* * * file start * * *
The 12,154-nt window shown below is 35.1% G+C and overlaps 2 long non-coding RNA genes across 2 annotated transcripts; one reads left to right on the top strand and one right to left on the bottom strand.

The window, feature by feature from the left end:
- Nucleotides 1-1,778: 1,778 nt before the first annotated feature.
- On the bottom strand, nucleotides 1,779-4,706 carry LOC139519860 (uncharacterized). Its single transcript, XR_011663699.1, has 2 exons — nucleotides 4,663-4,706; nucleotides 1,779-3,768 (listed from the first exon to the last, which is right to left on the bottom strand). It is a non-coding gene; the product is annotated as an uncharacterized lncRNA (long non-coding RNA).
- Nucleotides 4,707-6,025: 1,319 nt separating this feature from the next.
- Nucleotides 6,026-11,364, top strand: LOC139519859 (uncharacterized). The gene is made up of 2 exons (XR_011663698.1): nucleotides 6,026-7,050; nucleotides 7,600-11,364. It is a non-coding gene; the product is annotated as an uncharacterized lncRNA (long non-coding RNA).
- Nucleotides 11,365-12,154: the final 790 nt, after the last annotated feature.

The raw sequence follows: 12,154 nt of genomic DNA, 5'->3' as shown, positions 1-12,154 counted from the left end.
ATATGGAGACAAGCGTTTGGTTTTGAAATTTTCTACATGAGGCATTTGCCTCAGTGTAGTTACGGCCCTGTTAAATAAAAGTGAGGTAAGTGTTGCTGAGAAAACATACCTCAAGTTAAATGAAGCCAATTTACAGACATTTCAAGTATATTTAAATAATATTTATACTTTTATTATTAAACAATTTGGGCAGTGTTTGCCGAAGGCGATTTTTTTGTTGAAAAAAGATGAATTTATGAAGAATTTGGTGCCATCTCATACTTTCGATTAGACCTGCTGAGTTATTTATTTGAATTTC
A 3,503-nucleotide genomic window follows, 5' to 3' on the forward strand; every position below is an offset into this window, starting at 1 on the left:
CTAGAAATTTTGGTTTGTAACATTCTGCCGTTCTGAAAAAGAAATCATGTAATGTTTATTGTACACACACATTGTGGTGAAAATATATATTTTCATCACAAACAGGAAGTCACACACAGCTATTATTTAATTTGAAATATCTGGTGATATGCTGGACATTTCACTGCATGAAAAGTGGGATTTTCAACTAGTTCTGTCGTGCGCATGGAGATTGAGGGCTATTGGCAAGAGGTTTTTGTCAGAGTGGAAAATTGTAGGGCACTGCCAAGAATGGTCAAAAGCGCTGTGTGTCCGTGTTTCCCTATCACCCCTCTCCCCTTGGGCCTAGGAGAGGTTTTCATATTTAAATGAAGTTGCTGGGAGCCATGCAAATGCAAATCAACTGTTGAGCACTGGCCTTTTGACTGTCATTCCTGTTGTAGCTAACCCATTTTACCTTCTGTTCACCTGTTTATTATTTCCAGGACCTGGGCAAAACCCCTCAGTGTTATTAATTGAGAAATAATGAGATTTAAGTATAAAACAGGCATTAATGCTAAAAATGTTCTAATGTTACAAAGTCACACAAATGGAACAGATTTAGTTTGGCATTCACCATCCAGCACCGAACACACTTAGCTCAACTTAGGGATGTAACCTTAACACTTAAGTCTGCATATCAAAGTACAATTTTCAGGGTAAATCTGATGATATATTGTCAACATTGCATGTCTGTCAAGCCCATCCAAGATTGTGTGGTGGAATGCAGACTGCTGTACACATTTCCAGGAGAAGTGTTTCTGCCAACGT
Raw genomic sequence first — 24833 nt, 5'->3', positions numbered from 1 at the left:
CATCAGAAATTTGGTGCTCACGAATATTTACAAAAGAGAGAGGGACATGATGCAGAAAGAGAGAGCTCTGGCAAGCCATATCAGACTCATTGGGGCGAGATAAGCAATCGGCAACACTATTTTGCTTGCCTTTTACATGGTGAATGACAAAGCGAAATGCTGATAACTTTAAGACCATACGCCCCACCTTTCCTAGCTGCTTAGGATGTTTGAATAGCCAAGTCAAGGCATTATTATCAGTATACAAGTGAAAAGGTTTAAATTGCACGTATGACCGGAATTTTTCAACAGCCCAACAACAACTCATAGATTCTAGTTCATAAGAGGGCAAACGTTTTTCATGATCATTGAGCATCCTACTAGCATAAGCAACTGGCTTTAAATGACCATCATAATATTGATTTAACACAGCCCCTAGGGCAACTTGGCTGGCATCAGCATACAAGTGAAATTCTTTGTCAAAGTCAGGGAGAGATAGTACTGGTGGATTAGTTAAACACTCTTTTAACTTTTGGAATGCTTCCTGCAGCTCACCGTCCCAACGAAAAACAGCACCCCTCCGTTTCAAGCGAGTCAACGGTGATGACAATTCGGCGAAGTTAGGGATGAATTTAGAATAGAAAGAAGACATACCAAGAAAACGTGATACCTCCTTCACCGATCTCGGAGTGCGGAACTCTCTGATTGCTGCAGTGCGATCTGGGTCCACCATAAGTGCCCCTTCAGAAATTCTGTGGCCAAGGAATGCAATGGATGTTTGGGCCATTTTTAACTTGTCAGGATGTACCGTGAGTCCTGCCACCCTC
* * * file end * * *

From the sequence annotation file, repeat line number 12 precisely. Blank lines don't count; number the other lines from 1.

Raw genomic sequence first — 24833 nt, 5'->3', positions numbered from 1 at the left: